Sunday, July 20, 2008 12:27:00 AM
After numerous improvements aimed at achieving user-friendliness, the browser has become as simple as it can be. It has no menus (neither main nor context), no toolbars with many buttons, no sidebars, no status bar, no dialog windows with settings. All of this was too complex for most users anyway, and scared the poor average Joe away from computers. The future browser will hardly be do a tenth of what today's browsers can do, but it will finally be usable by everyone. Speaking about visual appearance, shadows and rounded corners will still be in fashion. Thanks to the lack of any text in the interface, the browser doesn't need translation.
A browser ships with the operating system, an operating system ships with the computer. A regular user has no reason to change any of these, so the only choice among competing products that he makes is when buying a computer. This choice determines both the operating system and the browser. The browser doesn't even have a name because it's not a separately marketed product. The browser window lacks a title bar because nobody cares about the name of the program. The only button pertaining to the window itself is the red close button, and even that one looks superfluous. The window always has standard size, and web pages are usually designed for that size. Saving of pages and images as well as opening of local files is accomplished by dragging between the browser and the file manager, and printing is done by dragging to the printer.
At the top of the window is a universal field that combines an address bar, a security indicator, a window title bar and a search field. The URL is technical information uninteresting to the user; they only care on what website and what page they are. The website name is automatically verified through its certificate. The only security indication is the color of this bar: green means OK, red means problem. The user can't be expected to know about SSL or domain names, and judging whether the web page is safe enough has to be the browser's job. When it's unsafe, the main working area turns red as well because it's not easy to draw the user's attention. When the bar is clicked, it becomes white and empty, and the user can type in it. The text is always looked up in the search engine (the one with which the browser vendor has made an agreement). If an eccentric user types a URL (where would he get one in the first place?), it will work, too.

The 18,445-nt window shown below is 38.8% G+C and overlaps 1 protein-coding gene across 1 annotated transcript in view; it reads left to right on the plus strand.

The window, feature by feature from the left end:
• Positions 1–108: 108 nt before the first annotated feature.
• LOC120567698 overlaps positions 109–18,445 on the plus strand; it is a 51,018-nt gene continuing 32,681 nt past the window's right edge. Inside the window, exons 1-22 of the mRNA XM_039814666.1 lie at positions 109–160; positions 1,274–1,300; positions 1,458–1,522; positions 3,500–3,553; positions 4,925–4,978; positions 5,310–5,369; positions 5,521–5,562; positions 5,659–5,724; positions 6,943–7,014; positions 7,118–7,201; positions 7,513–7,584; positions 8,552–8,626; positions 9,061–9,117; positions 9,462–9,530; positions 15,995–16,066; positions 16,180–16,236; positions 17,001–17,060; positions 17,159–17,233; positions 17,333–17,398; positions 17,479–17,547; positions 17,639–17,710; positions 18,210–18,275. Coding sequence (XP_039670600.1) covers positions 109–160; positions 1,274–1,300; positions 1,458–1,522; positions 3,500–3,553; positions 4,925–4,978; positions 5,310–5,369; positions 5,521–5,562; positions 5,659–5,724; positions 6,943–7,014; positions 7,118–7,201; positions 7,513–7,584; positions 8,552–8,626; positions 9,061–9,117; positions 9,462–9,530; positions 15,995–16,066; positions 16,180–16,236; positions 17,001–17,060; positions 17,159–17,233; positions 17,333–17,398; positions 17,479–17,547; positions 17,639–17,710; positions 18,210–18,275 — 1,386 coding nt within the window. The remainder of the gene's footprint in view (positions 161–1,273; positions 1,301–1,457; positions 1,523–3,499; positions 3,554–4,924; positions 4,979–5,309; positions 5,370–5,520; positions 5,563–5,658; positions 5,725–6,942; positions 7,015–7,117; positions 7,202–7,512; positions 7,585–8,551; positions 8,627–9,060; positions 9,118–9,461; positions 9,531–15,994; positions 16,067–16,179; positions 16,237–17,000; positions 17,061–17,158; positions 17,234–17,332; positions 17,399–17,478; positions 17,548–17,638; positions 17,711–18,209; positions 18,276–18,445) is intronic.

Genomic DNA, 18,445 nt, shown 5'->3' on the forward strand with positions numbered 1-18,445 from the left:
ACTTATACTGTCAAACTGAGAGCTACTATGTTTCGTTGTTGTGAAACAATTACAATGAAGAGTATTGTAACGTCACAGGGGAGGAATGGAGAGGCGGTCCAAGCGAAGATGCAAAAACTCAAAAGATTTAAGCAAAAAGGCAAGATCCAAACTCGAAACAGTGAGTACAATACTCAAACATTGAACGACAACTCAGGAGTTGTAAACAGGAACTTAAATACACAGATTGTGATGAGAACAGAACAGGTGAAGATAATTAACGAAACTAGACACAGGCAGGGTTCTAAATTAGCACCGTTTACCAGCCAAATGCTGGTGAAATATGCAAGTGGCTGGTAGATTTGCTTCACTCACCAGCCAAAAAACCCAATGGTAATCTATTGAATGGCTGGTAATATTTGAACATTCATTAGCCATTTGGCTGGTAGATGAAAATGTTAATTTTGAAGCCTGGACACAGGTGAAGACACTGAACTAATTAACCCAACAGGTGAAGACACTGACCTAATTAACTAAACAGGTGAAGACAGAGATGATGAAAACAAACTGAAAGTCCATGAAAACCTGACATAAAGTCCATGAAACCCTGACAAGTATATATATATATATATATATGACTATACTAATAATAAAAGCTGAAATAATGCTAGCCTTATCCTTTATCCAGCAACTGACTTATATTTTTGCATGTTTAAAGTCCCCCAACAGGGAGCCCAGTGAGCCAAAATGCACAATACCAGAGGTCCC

To the left of the universal field is the Back button. Its size makes it easy to find. To the right there's a button that changes its function. Usually it's Reload, but during loading it turns into a Stop button (red “No entry” sign), and while typing in the bar it's Go (green right arrow). There's no progress indicator. Instead, while the page is loading, the incomplete document isn't rendered, and the main area displays a “loading” animation instead. It's better to not render incomplete documents because their strange behavior confuses users. Fortunately, thanks to future technologies, loading will rarely take long. There are no scrollbars, either; to scroll, one grabs any part of the page that isn't a link and drags. To find text within the current page, it's enough to start typing.
The bottom part of the window contains eight slots replacing both tabs and bookmarks. Technically they're closer to tabs: each of the eight slots is like a separate browser window with its own navigation history. Clicking a slot activates it, dragging reorders, and dragging a link to an inactive slot opens the link in that slot. The active slot is marked with a contour as well as with the arrow-like shape of the main area. There are always eight slots, you can't add or remove one. A regular user doesn't need more than eight, and the controls for adding, removing and scrolling them would add unnecessary complexity. On the first start, the slots are filled with recommended popular websites, and on subsequent starts they keep their content as well as navigation history. This way, they also replace bookmarks: you can simply keep a frequently visited website in one of the slots.
For the future user, pictures are so much better than text, that's why the slots display website logos. For older websites, heuristics will be used to detect where the logo is on the page, while modern sites will be able to take advantage of the new API. The API will allow the page to tell the browser what exactly should be shown in the slot, and even update that dynamically. In the figure, Google shows the search text and the number of hits, LiveJournal shows the name of the user whose journal is open, and Gmail shows the number of unread messages; the latter keeps updating even in an inactive slot.
The split percent users who aren't satisfied with this functionality will be part of a community going further and further away from the mass market. They will have their own browsers and operating systems. Some of those who develop web services for the mass market will be parts of that community, but most webmasters will use rapid visual development tools close in spirit to the “folk's” browser.
The Russian version of this entry (see link below) features a poll. I have included English translations in the poll and encourage all readers to participate. You'll need to register a free LiveJournal account to vote.
По-русски: Минимум необходимого